This is the thought he reinforces in verse 21.  John defined the commandment of God in 3:23 – believe in the Son and love one another.  We cannot love the Son – believe in Him – without loving the brethren.  And we cannot love the Father without loving the Father’s children (see 5:1).

Verse 21 is really a restatement of verse 11 from a different angle.  In verse 11 John gave us the motivation of God’s love for us (expressed in the redemption) to make us love one another.  Here he says if we love God we should love one another.  So either way – whether it is the love of God for us or the love we have for God because of His love for us – both should motivate us to love our brothers.

Think how practical this makes our walk.  If our lives are not marked by loving reactions to the daily challenges and frustrations of interacting with others then we cannot claim to be children of the God who is love.  If we cannot love the difficult and irritating and unlovely people in our lives then we cannot love the God who loves those very same people.  Our love for God is not shown only in our devotion – our love for God is shown in our love for others.  Children of God love children of God (more and more as they progress in their sanctification).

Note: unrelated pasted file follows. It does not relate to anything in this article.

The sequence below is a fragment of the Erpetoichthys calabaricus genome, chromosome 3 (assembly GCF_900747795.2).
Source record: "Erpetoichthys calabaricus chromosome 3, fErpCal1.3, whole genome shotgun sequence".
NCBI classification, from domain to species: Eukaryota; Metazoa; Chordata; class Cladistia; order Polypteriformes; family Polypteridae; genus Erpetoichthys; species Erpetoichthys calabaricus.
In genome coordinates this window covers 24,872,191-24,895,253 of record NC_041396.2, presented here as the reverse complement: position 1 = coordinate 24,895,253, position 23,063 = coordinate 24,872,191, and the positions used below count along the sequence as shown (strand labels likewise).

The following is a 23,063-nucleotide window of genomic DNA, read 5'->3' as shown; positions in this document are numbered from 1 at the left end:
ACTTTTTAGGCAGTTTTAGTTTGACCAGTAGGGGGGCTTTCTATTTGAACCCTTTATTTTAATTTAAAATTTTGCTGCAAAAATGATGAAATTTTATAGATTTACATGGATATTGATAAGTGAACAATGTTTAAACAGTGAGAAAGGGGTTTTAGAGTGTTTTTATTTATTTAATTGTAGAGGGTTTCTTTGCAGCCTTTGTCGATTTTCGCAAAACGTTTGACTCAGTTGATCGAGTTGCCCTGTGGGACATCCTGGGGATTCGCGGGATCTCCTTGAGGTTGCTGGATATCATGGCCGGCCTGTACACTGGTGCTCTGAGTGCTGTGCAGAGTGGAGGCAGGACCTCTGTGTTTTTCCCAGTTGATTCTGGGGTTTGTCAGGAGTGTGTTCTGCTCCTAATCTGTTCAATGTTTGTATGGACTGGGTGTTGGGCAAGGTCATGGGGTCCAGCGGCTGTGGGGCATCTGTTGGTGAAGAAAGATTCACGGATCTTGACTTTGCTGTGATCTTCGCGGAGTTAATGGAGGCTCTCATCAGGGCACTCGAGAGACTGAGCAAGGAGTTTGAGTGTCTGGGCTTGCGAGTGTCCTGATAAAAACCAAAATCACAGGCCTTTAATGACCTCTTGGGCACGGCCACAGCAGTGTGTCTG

When we love one another (4:7-21)

  • It means we are born of God and know God (7) because God is love (8)
  • It means we are living through Jesus (9)
  • It means we understand the love behind our redemption (11)
  • It means we have God’s love perfected in us (12,17)
  • It means we are the proof of God’s presence in the world (12)
  • It means we abide in love and thus abide in God and He in us (12,16)
  • It means we have His Spirit (13)
  • It means we have confidence without fear at the day of judgment (17-18)
  • It means we are as He is in the world (17)
  • It means we love God (20)
  • It means we obey His commandment (21)


Being the object of God’s love, we are to love our neighbor in Him and Him in our neighbor; and that is what it is to remain in His love.  – CH Dodd